The state of Standard, and why we need Amonkhet
It’s been a few months since the Magic the Gathering (MtG) Pro Tour, even longer since Aether Revolt, and nothing has changed. It may be harsh to say, but this may be one of the worst Standard environments to date. This is saying a lot coming out of Abzan Midrange aka “Siege Rhino Winter”. Although that season was annoying, it’s not completely homogenized like it is today.
On March 13, there was a banning announcement from Wizards of the Coast (WotC): no cards were removed from any format. This decision is in stark contrast with previous bans of Smuggler’s Copter, Reflector Mage, and Emrakul. Now the meta includes Mardu vehicles and the Saheeli combo that take up just over 50% of the competitive scene. It’s all anyone is playing at any major tournament!
What’s the Answer?
There isn’t a clear one. Some are saying to ban more cards, but that will hurt the price of cards players have invested money in. After all, Magic the Gathering is different than other competitive esports. In more popular esports, the only price of entry is a computer and the price of the game, whereas MtG is limited by physical cardboard with a defined supply. Players often have to spend hundreds of dollars to compete with a deck that may well become useless after just a year, unless they get lucky.
There’s a lot more to pricing cards and Magic economy, but that’s an article for a different time.
So, banning cards means a player more than likely will lose money they don’t want to re-spend. This could result in losing a player and that their limited money, which is a death sentence for any business. What can we do?
There really isn’t an answer.
What really sucks is the amount of fun and interesting decks that lie just beneath the thick ice of Mardu Vehicles and the Saheeli combo. Some commentators are calling this a two-and-a-half deck format, which feels generous. Even for me, calling it a one-and-a-half deck format still feels generous.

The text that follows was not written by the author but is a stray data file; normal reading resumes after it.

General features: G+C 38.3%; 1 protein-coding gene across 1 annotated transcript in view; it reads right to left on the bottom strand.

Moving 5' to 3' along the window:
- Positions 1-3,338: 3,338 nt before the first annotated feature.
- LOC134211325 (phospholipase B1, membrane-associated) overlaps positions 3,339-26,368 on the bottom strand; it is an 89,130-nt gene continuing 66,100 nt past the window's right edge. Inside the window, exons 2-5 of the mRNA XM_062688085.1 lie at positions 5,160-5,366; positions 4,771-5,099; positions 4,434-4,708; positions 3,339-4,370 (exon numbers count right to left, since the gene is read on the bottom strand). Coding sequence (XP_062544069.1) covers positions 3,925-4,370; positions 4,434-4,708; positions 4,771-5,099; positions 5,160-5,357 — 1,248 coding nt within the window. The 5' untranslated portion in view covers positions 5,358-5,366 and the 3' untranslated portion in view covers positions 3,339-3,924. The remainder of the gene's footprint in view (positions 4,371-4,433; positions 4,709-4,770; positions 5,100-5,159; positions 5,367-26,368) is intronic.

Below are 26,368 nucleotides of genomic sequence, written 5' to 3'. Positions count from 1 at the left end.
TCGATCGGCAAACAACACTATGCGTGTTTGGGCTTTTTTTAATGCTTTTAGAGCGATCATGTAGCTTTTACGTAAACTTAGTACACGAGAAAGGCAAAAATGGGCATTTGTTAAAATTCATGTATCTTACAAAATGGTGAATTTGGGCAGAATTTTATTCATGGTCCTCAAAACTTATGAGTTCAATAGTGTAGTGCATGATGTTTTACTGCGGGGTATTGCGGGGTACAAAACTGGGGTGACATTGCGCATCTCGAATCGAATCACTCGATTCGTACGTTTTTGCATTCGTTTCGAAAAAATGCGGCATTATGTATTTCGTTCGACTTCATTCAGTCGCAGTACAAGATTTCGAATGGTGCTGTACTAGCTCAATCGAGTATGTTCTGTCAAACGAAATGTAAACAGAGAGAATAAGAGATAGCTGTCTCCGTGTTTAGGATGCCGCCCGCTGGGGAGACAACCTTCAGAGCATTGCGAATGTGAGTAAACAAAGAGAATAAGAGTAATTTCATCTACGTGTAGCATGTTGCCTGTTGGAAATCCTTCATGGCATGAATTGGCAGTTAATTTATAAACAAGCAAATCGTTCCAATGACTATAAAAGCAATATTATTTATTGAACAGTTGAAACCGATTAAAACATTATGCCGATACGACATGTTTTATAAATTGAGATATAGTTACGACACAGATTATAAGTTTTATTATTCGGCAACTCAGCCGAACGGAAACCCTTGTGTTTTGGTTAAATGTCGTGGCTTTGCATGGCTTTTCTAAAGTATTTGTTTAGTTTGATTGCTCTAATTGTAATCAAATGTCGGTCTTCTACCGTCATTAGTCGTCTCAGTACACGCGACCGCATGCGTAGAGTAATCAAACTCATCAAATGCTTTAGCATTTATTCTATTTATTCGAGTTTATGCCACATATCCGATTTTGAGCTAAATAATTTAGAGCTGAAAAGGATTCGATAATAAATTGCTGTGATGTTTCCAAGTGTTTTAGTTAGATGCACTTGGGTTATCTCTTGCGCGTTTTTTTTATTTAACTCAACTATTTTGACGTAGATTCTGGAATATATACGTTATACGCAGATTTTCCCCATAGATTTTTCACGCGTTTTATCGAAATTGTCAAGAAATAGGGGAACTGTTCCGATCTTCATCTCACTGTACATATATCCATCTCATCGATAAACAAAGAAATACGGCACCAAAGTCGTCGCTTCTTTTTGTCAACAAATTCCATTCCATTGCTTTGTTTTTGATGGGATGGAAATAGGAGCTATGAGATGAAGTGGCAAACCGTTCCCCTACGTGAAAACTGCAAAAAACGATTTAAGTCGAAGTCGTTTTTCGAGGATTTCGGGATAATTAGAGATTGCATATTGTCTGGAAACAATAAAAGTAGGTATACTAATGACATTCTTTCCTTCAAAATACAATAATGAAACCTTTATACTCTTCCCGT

In the past we’ve seen top performing deck builds take up three, maybe four slots of the Top Eight decks at a given tournament. They don’t take first place every time but still remain a strong constant as a deck to beat. Now, variations of Mardu agro decks are taking up five to six of the Top Eight slots. Players just can’t beat it.
WotC have a delicate job of giving players a balanced play experience and not have players feel they’ve wasted their time and money buying the cards and losing at tournaments. There’s too much risk in banning or unbanning cards. One minor solution could be introducing a “Restricted” list, which is used with the Vintage rule set. It only allows one copy of certain cards in a deck. Restricting the biggest pieces in powerful deck may give the other decks below the surface a chance to shine.
The final option is that us, the players, just need to be patient. Once spoiler season for Amonkhet starts it will bring new cards and abilities that might change up the meta game enough. Then again, it might not. The clearest path is to just wait.